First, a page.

Memoirs of a Hollywood Adventure

I'm weeping like a blubbering idiot! I just finished reading Mac Nelson's Memoirs of a Hollywood Adventure. The last time I wept this hard while reading something was when I read the same conclusion to Mac's manuscript before it went to press.
Insert from March 2015: It just made the cover of Christian Filmworks Magazine, which also included an article on Phillip Telfer, who runs the Christian Worldview Film Festival!
I met Mac when I first moved to New York City. The stories in his book are the ones that inspired me as I was first starting out as a professional actor. Mac's the best storyteller I've ever heard, and every time I introduce someone to Mac I beg him to tell one story after the next. Now they're all (well most of them are) in this fabulous book, and Mac's writing is even better than his storytelling! I found myself laughing or crying on almost every page.

Here's a great online review:

Yes, there are the requisite references to his personal experiences with the famous and the infamous--Was Jerry Lewis a "nice guy" or not, what was Roy Rogers really like, are Hollywood producers just like the movies portray them, and just who was that blood soaked young man Mac enountered running down the street the night a famous Hollywood murder took place? This book is fun to read as a true and fascinating tale of one young man's journey from backwater Missisippi to Tinseltown, What makes it special is that its more than just an account of what its like to land broke and alone on Hollywood Blvd and trying to make it BIG in the movies. It's also an insightful, heartwarming coming of age story--a journey of insight discovered and maturity found that results in the acheivement of a kind of spiritual Oscar--for "best human being". If you like stories about Hollywood, if you ever wondered what it would have been like if you had sought your big break in the movies, and especially if you are a young person planning a career in film you will want (strike NEED) to read this book.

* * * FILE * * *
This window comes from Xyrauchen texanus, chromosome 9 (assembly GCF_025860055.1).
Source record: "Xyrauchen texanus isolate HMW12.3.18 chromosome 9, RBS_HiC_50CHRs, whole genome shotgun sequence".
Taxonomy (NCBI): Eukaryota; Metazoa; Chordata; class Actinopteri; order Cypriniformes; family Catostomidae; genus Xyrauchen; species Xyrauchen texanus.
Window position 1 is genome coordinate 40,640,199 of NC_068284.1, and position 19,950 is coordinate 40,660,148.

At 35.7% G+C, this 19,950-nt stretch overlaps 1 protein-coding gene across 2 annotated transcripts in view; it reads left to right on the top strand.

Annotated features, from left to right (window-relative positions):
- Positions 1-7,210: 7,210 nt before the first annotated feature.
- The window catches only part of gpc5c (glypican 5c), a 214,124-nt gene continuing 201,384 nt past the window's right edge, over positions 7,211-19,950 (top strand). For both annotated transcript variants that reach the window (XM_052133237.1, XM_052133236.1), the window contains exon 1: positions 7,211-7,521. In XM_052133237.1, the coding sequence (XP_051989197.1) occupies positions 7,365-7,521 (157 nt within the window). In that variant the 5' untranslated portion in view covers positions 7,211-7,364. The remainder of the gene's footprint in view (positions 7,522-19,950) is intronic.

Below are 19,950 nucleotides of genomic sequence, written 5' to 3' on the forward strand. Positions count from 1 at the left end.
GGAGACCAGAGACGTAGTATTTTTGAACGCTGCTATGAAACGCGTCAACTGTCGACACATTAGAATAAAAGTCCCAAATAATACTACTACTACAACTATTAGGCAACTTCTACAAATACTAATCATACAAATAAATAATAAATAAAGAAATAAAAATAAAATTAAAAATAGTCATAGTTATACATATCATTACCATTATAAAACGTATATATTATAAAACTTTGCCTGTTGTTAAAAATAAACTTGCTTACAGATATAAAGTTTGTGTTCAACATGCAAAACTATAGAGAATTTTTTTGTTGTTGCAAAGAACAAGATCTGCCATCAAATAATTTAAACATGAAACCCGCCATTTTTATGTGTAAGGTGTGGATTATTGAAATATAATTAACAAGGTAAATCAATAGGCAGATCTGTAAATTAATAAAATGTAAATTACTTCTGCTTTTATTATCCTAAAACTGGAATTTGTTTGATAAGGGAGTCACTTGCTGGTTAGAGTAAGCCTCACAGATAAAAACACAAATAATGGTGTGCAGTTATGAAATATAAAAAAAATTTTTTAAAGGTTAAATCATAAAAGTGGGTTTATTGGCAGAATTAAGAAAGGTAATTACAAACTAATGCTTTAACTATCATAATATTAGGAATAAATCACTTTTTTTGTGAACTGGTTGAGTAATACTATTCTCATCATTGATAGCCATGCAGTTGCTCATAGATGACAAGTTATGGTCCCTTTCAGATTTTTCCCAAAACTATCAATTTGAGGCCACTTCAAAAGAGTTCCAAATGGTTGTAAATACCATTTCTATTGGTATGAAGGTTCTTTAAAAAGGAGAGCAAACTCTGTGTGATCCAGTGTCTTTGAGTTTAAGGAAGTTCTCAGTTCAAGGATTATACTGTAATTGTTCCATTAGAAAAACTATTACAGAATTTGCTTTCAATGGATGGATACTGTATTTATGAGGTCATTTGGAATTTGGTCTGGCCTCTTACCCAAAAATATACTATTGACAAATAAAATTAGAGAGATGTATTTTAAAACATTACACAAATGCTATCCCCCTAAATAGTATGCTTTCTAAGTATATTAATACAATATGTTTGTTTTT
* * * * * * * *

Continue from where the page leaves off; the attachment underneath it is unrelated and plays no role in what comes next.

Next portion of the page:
David Bloodgood
Orlando, FL

You'll also love Mac's other book, Waiting for My Fingers.


Our church, Westchester Chapel, has been called to fast on Thursdays as we seek the Lord for spiritual, numerical and financial growth for the church. Our pattern is to break our fast together at Thirst.